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The European Neuroscience Institute at Karolinska Institutet, Stockholm

Team Leader

> Prof Sten Grillner
The intrinsic function of the neuronal networks underlying steering, locomotion and posture - from ion channels to motor behaviour

Young Investigators

> Dr André Fisahn
Rhythmical electrical activity (oscillations) in neuronal networks of limbic and neocortical structures
> Dr Oleg Shupliakov
Neuronal Membrane Trafficking and Synaptic Transmission
> Prof Ola Hermanson
Molecular Neurodevelopment
> Dr Christian Broberger
Transmitter regulation of thalamocortical networks, emphasis on sleep-wake transition; brain circuitries regulating feeding behaviour
> Dr Gilad Silberberg
Microcircuits in the basal ganglia and neocortex
> Dr Gilberto Fisone
Molecular Neuropharmacology

Job opportunities

Many of the pioneering efforts of Neuroscience originate at the Karolinska institutet, like those of Gustaf Retzius (neuroanatomy), Ragnar Granit (neurophysiology, Nobel prize 1967), Ulf von Euler (neurochemistry, Nobel prize 1971) and Nils-Ake Hillarp (transmitteridentified neural systems).
They have been succeeded by a generation of Neuroscientists that currently have become leaders in several different fields like Kjell Fuxe and Tomas Hokfelt (neuropeptides), Per Roland (Brain imaging), Lars Olson (transplantation and regeneration), Staffan Cullheim and Krister Kristensson (neuro degenerative processes) and Sten Grillner (intrinsic function of neuronal networks - Neuroinformatics).
In addition, a younger very successful generation of professors mostly in their forties are now having a major impact in developmental and molecular neurobiology like Jonas Frisén (stem cells), Carlos Ibanez and Patrik Ernfors (neural growth factors), Ernest Arenas and Urban Lendahl (development), Lennart Brodin (synaptic endo/exocytosis), Johan Ericsson, Ole Kiehn and Abdel ElManira (brainstem spinal cord development, networks and modulation) and Tatiana Delia gina (postural control systems).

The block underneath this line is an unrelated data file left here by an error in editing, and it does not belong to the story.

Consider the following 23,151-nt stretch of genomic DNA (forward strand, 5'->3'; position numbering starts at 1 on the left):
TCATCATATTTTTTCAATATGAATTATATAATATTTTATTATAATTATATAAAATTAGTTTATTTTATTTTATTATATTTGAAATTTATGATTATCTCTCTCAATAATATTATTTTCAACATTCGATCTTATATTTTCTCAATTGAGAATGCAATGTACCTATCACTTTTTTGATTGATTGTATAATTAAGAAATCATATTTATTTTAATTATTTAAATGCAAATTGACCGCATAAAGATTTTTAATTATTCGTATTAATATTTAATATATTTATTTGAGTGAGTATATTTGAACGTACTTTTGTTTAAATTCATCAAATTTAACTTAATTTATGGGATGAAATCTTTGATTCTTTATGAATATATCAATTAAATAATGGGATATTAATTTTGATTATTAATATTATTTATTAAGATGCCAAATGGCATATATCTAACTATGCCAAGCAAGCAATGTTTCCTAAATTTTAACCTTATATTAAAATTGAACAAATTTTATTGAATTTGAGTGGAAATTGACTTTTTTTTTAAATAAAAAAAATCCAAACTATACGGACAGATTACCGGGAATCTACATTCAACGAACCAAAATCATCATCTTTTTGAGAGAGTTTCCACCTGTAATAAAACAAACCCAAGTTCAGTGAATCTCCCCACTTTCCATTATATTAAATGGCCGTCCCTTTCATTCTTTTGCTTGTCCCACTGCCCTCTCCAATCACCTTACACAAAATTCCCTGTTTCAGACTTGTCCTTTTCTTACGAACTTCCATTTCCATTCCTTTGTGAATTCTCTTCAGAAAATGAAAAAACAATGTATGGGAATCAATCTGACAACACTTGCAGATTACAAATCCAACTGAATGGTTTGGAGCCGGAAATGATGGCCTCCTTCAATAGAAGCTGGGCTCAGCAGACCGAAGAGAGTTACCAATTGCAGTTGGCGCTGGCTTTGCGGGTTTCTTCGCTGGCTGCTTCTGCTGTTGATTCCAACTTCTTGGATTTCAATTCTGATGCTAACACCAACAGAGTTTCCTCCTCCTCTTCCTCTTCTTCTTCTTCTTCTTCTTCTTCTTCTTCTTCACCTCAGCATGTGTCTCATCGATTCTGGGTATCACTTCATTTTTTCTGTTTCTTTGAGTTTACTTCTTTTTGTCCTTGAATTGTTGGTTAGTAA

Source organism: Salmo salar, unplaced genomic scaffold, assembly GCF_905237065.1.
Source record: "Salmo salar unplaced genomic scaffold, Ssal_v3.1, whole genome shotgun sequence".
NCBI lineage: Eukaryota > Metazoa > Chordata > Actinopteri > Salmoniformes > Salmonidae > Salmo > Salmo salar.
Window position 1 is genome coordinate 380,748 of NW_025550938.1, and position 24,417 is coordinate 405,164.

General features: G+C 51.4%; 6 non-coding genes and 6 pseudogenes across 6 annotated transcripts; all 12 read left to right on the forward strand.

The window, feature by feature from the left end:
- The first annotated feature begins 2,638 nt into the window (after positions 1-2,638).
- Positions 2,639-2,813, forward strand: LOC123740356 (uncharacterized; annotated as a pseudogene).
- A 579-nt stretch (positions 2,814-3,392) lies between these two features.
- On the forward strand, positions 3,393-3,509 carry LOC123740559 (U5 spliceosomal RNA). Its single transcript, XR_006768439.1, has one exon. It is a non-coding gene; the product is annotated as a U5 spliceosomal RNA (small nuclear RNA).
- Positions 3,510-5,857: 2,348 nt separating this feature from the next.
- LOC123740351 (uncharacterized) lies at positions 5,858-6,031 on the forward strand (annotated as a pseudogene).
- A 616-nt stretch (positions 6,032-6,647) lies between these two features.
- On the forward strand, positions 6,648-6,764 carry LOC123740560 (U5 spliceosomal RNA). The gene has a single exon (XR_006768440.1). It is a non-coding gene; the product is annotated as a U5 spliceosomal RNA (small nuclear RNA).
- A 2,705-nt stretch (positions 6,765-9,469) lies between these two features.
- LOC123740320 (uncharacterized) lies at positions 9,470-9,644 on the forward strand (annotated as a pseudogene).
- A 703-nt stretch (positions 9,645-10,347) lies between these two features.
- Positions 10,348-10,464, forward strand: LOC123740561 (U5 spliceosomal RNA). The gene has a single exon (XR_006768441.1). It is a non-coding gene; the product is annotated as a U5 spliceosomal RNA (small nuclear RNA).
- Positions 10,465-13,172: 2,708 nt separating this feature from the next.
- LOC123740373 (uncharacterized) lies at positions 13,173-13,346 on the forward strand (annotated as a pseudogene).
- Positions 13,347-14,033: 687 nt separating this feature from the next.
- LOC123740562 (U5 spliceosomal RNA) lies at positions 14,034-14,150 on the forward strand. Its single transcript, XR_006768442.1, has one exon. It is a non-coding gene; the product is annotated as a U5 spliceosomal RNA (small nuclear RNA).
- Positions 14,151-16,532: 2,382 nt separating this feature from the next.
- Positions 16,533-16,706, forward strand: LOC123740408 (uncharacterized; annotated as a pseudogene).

This taken together makes basic neuroscience at the Karolinska institute one of the strongest environments in Europe, even not conside ring clinical neuroscience located at the university hospitals, which adds further to the strength.
These different research groups in basic neuroscience are located in two buildings close to each other at the Karolinska campus – thus creating optimal conditions for collaboration and interaction between different subdisciplines. There is also a great variety of seminar series and major lectures in neuroscience, and programs for postdoctoral and doctoral students, which create a stimulating and competitive environment.
Karolinska institutet is very heavy in research and in a national perspective it takes, for instance, a progressively larger part of the budget of the Swedish Medical research council (43% for 2004). We therefore feel, that the young groups we propose will have a stimulating environment that should be beneficial for all the ENI partners.